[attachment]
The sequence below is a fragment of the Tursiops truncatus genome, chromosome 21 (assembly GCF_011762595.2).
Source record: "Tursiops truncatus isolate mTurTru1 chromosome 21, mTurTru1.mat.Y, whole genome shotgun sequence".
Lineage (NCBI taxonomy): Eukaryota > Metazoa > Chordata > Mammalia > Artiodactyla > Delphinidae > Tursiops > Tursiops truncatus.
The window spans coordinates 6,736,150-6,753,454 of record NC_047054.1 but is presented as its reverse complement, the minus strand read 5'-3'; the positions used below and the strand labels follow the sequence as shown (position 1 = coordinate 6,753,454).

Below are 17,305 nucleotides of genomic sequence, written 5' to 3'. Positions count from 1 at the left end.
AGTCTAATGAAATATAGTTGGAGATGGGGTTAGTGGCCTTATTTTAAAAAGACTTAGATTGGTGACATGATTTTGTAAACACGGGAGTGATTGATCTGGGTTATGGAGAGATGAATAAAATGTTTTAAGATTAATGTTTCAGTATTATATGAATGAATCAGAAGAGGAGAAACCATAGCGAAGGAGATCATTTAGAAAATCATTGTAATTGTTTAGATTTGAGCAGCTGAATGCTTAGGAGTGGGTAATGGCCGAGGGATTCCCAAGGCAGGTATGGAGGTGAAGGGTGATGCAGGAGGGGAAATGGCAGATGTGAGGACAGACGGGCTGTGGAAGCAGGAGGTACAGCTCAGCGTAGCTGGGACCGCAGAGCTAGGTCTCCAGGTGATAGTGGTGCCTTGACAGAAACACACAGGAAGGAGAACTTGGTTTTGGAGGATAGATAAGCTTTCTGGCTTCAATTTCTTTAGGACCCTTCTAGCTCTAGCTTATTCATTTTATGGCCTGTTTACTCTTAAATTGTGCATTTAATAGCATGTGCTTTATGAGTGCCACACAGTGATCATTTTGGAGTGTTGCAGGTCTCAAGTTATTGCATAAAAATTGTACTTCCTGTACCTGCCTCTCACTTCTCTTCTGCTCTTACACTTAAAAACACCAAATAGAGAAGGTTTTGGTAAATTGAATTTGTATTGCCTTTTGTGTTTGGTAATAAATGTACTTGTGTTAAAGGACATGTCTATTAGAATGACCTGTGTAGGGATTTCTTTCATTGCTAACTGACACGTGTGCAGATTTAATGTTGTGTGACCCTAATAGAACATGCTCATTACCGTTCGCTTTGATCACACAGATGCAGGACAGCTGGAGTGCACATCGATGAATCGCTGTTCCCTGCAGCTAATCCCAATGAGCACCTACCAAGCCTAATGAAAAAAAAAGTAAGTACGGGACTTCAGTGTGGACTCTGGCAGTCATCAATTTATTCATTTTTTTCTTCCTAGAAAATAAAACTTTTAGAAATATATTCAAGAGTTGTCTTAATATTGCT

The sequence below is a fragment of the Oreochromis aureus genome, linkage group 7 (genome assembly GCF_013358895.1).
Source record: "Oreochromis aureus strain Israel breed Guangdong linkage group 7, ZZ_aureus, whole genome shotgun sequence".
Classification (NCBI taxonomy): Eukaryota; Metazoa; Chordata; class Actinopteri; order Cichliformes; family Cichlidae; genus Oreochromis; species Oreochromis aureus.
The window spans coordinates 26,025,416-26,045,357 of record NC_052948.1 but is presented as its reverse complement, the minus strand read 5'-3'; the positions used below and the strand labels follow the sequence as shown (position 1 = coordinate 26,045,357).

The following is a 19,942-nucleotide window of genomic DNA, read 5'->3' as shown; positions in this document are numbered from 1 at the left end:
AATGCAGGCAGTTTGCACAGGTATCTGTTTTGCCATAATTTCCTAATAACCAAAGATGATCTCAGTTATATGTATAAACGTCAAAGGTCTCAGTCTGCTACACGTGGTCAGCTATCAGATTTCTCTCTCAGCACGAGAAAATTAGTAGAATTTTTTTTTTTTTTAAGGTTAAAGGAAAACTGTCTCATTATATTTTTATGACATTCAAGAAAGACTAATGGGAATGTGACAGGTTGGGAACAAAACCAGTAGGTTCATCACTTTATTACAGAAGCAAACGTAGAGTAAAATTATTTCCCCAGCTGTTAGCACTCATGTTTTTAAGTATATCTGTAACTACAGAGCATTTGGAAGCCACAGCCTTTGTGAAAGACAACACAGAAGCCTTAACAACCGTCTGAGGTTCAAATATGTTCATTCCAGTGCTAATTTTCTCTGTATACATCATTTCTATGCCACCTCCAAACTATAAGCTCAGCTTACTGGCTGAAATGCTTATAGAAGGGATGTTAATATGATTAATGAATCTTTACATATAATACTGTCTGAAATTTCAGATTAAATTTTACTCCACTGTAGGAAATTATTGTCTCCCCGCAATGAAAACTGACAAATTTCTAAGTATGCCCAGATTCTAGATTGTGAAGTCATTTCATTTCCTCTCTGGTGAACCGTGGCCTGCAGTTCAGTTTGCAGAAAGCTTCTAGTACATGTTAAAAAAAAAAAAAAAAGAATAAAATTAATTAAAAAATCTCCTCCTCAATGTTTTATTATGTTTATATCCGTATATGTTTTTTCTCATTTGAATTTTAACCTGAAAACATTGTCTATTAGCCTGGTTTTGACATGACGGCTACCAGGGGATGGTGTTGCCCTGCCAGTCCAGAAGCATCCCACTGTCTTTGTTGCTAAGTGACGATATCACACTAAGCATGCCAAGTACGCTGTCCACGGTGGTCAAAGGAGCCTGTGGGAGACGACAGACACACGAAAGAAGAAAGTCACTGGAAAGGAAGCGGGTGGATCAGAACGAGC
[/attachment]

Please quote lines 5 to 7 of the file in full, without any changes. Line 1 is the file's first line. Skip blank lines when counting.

Below are 17,305 nucleotides of genomic sequence, written 5' to 3'. Positions count from 1 at the left end.
AGTCTAATGAAATATAGTTGGAGATGGGGTTAGTGGCCTTATTTTAAAAAGACTTAGATTGGTGACATGATTTTGTAAACACGGGAGTGATTGATCTGGGTTATGGAGAGATGAATAAAATGTTTTAAGATTAATGTTTCAGTATTATATGAATGAATCAGAAGAGGAGAAACCATAGCGAAGGAGATCATTTAGAAAATCATTGTAATTGTTTAGATTTGAGCAGCTGAATGCTTAGGAGTGGGTAATGGCCGAGGGATTCCCAAGGCAGGTATGGAGGTGAAGGGTGATGCAGGAGGGGAAATGGCAGATGTGAGGACAGACGGGCTGTGGAAGCAGGAGGTACAGCTCAGCGTAGCTGGGACCGCAGAGCTAGGTCTCCAGGTGATAGTGGTGCCTTGACAGAAACACACAGGAAGGAGAACTTGGTTTTGGAGGATAGATAAGCTTTCTGGCTTCAATTTCTTTAGGACCCTTCTAGCTCTAGCTTATTCATTTTATGGCCTGTTTACTCTTAAATTGTGCATTTAATAGCATGTGCTTTATGAGTGCCACACAGTGATCATTTTGGAGTGTTGCAGGTCTCAAGTTATTGCATAAAAATTGTACTTCCTGTACCTGCCTCTCACTTCTCTTCTGCTCTTACACTTAAAAACACCAAATAGAGAAGGTTTTGGTAAATTGAATTTGTATTGCCTTTTGTGTTTGGTAATAAATGTACTTGTGTTAAAGGACATGTCTATTAGAATGACCTGTGTAGGGATTTCTTTCATTGCTAACTGACACGTGTGCAGATTTAATGTTGTGTGACCCTAATAGAACATGCTCATTACCGTTCGCTTTGATCACACAGATGCAGGACAGCTGGAGTGCACATCGATGAATCGCTGTTCCCTGCAGCTAATCCCAATGAGCACCTACCAAGCCTAATGAAAAAAAAAGTAAGTACGGGACTTCAGTGTGGACTCTGGCAGTCATCAATTTATTCATTTTTTTCTTCCTAGAAAATAAAACTTTTAGAAATATATTCAAGAGTTGTCTTAATATTGCT

The sequence below is a fragment of the Oreochromis aureus genome, linkage group 7 (genome assembly GCF_013358895.1).